Tom Morrione, MD examines the poll results for the topic, “Fall Prevention in the Elderly.”

Table 1. Poll Results

Correction of Visual Deficiency 

4 %

Exercise or Physical Therapy 

45 %

Home Hazard Management 

10 %

Medication Adjustment or Withdrawal 

22 %

Vitamin or Nutritional Supplementation 

18 %

For the elderly, a fall is perhaps the most common threat to independence.  Each year, over 30% of community-dwelling elderly experience a fall.  The risk rockets up to 60% for those who have a history of a single fall within the previous year.  Fall related complications are the leading cause of death from injury for those older than 65.  10-15% of the falls result in a traumatic injury such as a fracture.  Even without a fracture, 50% of those fallen are unable to get up often forced to crawl to a phone or yell for help sustaining injury from being on the ground for a prolonged time.

The causes are often multiple, a combination of age-related decline, chronic illnesses and medications.  Several studies over the past two decades have identified some of the more prominent potential risk factors and most confirmed that the cumulative affect of multiple risk factors was greater than the sum.

As more of the risk factors were identified, several studies over the past decade tackled the impact of interventions.  Most appeared to be common sense, however, clearly some interventions have a greater impact in risk reduction than others.  A systematic review of interventions for preventing falls in elderly people was published by the Cochrane Collaboration in 2003 and revised in 2005.  The review included 62 randomized studies with either community-dwelling or institutionalized elderly.  Populations were placed in either a control versus intervention or groups comparing interventions.  Some of the results are summarized as follows:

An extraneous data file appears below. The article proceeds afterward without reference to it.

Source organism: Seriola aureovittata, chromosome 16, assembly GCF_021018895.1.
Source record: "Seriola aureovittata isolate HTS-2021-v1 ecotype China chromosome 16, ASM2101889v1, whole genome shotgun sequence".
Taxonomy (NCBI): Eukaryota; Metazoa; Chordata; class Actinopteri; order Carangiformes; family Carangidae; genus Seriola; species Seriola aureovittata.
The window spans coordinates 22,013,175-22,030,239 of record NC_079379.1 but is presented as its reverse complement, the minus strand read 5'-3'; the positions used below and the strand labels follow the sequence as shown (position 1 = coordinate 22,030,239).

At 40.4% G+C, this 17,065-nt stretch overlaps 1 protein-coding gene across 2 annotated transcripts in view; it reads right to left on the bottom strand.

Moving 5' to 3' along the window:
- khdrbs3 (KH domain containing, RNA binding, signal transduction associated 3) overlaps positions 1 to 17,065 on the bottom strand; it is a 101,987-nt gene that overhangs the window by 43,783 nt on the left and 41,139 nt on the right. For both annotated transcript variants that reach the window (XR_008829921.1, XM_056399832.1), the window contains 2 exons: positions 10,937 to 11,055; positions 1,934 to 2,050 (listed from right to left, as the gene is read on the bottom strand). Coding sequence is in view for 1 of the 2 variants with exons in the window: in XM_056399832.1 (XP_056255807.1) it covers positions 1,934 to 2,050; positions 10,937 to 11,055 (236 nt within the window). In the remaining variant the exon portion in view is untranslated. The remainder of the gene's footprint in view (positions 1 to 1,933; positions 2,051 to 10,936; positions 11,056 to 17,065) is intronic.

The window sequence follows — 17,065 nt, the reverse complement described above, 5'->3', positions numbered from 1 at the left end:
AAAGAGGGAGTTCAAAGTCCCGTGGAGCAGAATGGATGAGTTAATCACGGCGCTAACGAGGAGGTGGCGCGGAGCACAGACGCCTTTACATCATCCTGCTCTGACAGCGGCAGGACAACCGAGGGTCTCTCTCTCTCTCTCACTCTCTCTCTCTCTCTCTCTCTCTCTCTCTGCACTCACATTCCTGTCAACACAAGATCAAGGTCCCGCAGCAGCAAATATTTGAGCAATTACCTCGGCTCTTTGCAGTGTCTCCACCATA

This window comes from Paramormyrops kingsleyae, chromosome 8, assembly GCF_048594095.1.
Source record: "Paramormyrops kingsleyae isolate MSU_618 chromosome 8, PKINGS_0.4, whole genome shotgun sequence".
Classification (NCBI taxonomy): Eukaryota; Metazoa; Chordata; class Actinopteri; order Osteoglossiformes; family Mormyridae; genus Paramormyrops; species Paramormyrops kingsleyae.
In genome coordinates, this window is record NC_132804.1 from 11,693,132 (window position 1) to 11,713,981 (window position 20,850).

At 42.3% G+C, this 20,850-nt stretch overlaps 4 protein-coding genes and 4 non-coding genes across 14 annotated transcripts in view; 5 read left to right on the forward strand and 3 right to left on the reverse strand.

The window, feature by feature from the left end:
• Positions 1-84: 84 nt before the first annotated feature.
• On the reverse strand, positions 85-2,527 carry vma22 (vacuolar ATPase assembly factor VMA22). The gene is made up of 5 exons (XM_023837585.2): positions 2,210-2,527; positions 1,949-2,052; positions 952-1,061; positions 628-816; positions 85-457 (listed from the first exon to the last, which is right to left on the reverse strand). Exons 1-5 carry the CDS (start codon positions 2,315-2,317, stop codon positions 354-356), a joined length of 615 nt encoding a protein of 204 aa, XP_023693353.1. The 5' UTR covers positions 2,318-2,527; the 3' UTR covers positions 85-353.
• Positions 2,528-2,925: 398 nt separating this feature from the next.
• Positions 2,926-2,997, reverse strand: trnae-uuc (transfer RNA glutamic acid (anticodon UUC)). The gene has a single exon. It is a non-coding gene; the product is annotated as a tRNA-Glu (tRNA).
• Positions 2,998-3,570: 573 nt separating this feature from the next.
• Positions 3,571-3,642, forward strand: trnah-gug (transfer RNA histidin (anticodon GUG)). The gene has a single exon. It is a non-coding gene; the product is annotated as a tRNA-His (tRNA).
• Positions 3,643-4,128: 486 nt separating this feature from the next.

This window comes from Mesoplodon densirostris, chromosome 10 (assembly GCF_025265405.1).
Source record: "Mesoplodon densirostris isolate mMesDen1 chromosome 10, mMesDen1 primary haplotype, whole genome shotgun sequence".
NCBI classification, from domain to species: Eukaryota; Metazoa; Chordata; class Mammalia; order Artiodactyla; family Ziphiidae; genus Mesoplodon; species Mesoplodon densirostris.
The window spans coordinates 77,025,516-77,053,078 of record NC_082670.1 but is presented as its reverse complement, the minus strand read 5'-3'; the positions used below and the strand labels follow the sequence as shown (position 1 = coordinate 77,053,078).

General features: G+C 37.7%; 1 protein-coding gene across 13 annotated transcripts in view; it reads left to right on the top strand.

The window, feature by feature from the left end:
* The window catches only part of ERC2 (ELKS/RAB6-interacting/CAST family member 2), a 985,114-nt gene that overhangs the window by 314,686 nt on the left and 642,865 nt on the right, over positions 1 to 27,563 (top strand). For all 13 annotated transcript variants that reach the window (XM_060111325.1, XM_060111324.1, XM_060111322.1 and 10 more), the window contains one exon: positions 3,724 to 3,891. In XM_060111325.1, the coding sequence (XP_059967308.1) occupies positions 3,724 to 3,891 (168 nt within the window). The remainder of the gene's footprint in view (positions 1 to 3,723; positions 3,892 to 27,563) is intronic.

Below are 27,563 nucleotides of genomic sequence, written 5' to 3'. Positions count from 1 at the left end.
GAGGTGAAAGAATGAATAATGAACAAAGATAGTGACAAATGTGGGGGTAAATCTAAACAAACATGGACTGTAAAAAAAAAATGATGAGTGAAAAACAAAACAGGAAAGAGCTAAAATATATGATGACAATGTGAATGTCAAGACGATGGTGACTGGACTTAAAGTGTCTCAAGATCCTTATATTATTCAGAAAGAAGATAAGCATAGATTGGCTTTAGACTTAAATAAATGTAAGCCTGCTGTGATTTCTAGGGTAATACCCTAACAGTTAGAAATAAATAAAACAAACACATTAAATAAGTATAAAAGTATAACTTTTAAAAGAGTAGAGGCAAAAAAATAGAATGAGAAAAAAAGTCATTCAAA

Table 2. Cochrane Data


Relative Risk

Confidence Interval

Tai Chi – 15 week course 


0.36 – 0.74

Personal Training – Muscle and Balance Training 


0.66 – 0.98

Home Hazard Management 


0.54 – 0.81

Medication Adjustment or Withdrawal 


0.16 – 0.74

Vitamin or Nutritional Supplementation 



The largest affect was found to be within medication withdrawal.  One study within the analysis showed that stopping psychotropic medications resulted in a relative risk reduction of 66%.  The second largest benefit was achieved by improved strength and balance through Tai Chi resulting in a reduction of 49%.

Though not well reflected above in the Cochrane analysis, several studies have been published touting the benefits with Vitamin D supplementation in preventing falls.  Bischoff-Ferrari published a meta-analysis in 2004 calculating a pooled risk reduction of more than 20% and a number needed to treat of 15 to prevent one fall.

In summary, simple modifications by practitioners can drastically reduce the risk of falls with elderly and thereby reduce the risk of fracture or injury resulting in loss of independence or death.  Adding vitamin D, encouraging Tai Chi and medication review are some of the few interventions shown to be the most effective in achieving this goal and have now become regular recommendations to my patient population.

Tom Morrione, MD
Family and Geriatric Medicine

Bischoff-Ferrari HA, Dawson-Hughes B, Willett WC, et al. Effect of Vitamin D on falls: a meta-analysis. JAMA. 2004;291(16):1999–2006.

Gillespie L, Gillespie W, Robertson M, et al. Interventions for preventing falls in elderly people. Cochrane Database Syst Rev. 2003;4:CD00340; 2005 update. Cochrane

October 20, 2008